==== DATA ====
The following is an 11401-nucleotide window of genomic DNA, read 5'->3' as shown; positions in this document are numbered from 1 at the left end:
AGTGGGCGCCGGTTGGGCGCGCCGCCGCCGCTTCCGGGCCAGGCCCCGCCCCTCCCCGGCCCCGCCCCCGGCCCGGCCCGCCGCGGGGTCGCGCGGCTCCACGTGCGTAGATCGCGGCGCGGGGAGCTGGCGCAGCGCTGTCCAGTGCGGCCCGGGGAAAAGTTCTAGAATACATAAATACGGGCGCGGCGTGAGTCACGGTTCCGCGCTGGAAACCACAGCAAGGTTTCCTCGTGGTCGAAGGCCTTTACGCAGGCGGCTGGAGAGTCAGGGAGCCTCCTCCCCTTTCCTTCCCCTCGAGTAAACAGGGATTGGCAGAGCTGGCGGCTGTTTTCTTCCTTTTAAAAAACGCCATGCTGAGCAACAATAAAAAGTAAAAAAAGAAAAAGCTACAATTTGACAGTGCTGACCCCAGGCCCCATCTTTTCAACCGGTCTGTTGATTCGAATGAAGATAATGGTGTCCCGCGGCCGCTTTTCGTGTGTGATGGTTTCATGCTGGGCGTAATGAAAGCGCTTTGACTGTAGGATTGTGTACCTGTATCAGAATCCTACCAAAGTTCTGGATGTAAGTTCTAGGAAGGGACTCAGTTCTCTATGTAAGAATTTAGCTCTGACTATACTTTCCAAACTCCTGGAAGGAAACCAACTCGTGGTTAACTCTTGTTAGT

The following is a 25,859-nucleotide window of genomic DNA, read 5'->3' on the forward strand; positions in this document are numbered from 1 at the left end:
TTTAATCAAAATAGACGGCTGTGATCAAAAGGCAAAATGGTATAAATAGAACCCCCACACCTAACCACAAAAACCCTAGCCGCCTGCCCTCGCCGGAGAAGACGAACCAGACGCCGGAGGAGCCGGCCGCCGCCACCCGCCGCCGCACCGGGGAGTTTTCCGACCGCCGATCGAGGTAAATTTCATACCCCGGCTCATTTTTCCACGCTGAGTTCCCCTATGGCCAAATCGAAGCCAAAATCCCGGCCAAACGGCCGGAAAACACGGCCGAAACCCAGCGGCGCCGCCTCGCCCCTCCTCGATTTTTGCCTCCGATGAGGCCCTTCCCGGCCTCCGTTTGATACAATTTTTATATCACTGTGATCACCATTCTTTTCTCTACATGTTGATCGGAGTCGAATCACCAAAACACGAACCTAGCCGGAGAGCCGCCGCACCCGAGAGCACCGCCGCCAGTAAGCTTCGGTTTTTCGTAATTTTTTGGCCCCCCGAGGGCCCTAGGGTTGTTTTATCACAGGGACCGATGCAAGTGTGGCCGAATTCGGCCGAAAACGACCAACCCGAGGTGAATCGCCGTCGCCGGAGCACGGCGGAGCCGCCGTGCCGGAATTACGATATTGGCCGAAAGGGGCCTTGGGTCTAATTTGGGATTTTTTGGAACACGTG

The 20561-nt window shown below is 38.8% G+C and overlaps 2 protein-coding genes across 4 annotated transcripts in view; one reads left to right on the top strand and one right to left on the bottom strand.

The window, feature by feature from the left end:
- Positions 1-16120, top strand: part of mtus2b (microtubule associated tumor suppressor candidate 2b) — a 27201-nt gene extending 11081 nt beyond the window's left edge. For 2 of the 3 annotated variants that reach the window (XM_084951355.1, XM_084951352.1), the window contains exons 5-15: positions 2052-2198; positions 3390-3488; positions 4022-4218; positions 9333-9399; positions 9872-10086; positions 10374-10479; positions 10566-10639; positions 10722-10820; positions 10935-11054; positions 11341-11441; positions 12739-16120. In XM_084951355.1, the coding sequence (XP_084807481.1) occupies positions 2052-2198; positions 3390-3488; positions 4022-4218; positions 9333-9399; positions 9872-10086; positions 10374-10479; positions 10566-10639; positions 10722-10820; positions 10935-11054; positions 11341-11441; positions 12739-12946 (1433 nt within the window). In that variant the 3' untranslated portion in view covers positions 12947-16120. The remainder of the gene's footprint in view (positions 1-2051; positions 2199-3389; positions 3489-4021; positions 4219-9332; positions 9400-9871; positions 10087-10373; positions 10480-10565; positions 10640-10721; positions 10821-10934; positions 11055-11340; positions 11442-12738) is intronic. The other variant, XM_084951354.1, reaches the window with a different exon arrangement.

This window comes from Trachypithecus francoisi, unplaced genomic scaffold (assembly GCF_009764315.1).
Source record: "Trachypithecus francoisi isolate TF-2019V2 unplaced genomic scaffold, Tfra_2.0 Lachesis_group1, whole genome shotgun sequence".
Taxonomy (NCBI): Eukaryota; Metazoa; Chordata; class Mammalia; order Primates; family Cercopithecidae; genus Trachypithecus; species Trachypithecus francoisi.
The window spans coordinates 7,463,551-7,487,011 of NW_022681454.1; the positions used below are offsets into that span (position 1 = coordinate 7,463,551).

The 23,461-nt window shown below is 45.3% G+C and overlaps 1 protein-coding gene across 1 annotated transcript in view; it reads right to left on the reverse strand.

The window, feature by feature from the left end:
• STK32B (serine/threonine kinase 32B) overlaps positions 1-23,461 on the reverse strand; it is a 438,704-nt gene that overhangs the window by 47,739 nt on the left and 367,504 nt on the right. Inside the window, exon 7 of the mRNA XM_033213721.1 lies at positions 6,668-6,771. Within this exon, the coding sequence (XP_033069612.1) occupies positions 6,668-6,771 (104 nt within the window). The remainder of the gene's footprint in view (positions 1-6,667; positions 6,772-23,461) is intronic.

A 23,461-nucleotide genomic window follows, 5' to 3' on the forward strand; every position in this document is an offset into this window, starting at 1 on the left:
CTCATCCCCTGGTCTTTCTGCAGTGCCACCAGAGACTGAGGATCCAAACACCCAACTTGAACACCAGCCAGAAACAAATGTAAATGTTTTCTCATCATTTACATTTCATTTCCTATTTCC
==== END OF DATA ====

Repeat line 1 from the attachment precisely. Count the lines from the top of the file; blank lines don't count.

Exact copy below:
The following is an 11401-nucleotide window of genomic DNA, read 5'->3' as shown; positions in this document are numbered from 1 at the left end: